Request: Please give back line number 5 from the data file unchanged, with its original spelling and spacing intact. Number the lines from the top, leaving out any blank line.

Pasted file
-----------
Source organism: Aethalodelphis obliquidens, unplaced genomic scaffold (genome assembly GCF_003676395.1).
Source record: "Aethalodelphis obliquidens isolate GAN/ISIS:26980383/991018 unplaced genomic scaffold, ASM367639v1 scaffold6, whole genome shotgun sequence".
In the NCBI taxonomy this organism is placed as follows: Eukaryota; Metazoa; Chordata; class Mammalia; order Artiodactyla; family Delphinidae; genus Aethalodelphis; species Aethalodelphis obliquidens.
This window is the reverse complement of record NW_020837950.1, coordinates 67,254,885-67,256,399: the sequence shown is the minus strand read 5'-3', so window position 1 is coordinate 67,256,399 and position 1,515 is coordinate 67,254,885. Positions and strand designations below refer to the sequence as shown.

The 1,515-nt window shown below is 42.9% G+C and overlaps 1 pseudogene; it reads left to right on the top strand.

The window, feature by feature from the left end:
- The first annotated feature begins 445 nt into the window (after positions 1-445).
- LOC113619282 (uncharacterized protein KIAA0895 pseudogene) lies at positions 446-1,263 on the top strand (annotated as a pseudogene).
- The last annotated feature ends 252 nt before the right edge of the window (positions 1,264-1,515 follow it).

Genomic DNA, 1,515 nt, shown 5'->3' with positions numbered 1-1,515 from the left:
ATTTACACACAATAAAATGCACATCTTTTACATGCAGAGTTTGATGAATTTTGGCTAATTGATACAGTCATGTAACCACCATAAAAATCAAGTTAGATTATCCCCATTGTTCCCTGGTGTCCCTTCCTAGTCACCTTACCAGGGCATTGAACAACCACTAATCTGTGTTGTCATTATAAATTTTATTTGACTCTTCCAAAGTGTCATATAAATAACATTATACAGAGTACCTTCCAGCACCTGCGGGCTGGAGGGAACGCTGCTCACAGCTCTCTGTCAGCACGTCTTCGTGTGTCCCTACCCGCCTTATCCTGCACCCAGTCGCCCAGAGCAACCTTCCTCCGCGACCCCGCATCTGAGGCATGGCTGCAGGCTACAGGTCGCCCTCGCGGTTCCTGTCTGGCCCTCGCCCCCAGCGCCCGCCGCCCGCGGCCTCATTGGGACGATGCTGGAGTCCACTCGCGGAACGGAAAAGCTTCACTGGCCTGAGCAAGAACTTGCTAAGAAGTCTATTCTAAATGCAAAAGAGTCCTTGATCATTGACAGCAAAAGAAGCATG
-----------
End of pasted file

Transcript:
The 1,515-nt window shown below is 42.9% G+C and overlaps 1 pseudogene; it reads left to right on the top strand.